Don't Let Covid Kill Hospitality.




Do you remember when businesses used to welcome you with their signage and smiling receptionists and invite you to sit in cozy waiting rooms or partake of a cup of coffee? Those were the days... Now, the signage on the door reminds you to cover your face or to wait in your car until someone calls your phone to say that you can come in, sanitize your hands and have your temperature taken before being given permission to stay. They don't want you to sit, but if you must, you can only sit in chair #1 so that they can scrub off any remnant of you that might remain once you are gone. It seems the days of "Come as you are" have been replaced with "Come if you must...and please try not to leave any evidence that you've been here."


This is the new world we are living in. People are afraid of other people. I know what it is like to be afraid - many of you know that I struggled with anxiety and fear for many years. And it's true that I used to be a self-proclaimed germaphobe but what I meant by that is that I didn't like to share water bottles or let my kids eat off of hotel floors. These days people are really taking germaphobia to a whole new level and I just refuse to get on board. I refuse to be afraid of people's bare faces.


*For the record, I do realize that some people are in unique, high-risk situations that require more caution. My point here is that those of us who do not fall into that category should resist the fear of sharing air with other germy humans.*


Hospitality has been a dying art for the last few decades but I'm concerned that Covid has provided a convenient excuse for us to give up on it altogether. We didn't really want to go to the trouble of cooking for our neighbors anyway, and now we can postpone that invite indefinitely and feel fairly noble about it. Extended families who have spent holidays together for years are suddenly hosting individual celebrations. Folks who never missed a Sunday in church now feel it is too dangerous to gather. Everything is getting weird.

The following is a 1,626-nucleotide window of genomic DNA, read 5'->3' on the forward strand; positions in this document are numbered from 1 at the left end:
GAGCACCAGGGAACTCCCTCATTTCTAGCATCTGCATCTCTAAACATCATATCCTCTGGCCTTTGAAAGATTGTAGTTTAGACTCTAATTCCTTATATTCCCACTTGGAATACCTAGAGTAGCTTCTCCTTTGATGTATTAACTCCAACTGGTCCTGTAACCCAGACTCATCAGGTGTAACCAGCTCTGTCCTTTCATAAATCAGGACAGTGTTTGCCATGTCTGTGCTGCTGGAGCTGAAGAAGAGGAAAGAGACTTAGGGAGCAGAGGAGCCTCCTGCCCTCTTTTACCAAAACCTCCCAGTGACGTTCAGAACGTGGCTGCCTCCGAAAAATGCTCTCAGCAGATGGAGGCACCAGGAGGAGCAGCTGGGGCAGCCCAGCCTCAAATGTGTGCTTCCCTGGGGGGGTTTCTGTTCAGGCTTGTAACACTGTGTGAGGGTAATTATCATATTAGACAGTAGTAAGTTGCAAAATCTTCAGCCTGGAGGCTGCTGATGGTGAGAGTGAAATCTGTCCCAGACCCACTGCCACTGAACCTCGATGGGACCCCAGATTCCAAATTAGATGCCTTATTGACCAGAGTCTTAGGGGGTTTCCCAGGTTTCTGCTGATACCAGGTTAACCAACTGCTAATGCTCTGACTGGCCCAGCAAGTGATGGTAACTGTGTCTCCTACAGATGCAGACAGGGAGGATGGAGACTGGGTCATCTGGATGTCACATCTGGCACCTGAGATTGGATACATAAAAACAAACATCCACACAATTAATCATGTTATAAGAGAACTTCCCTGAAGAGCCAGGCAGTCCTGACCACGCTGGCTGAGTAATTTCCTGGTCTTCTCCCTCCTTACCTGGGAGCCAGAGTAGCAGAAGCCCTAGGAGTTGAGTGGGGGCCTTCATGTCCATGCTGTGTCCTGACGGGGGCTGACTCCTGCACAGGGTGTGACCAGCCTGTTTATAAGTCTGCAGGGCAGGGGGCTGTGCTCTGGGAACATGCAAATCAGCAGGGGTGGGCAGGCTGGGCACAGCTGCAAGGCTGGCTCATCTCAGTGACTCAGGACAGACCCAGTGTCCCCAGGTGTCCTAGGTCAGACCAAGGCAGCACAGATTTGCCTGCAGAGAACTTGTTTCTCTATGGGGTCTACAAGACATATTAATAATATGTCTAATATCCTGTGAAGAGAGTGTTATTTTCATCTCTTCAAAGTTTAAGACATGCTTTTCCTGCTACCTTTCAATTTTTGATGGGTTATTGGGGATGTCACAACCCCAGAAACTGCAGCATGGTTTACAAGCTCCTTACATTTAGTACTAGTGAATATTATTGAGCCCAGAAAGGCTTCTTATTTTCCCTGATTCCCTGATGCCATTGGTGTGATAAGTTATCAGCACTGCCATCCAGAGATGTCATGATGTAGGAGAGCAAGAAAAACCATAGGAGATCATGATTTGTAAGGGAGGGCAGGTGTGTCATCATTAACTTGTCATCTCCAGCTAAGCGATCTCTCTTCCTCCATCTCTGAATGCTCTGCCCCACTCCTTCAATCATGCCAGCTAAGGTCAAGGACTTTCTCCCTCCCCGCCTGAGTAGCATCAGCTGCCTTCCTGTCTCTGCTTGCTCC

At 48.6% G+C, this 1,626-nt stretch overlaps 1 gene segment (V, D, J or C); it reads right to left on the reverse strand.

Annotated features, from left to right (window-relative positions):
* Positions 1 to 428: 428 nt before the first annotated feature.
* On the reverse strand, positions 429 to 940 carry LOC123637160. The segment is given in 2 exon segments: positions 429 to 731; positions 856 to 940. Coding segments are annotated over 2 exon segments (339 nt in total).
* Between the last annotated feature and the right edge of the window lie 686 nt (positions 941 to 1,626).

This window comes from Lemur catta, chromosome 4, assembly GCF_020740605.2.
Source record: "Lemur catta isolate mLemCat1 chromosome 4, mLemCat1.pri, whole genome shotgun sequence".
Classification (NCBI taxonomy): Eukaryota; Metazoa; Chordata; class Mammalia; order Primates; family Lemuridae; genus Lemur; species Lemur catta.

Of course, there's nothing wrong with trying to stay healthy, but as I said in my last Covid article, "Taking care of our physical health is good. Taking care of it at all costs is idolatry."


With that in mind, I want to give a little encouragement to my fellow Christians: resist fear and keep opening your door and your arms and your life to the people around you. We don't need to barge into other people's bubbles, but we can keep extending an invitation into ours. In a world that is increasingly divided by masks and plexiglass and screens and fear, Christ-followers have an opportunity to show radical, Jesus-love by saying, "Welcome. Come as you are."


There is no fear in love, but perfect love casts out fear.

1 John 4:18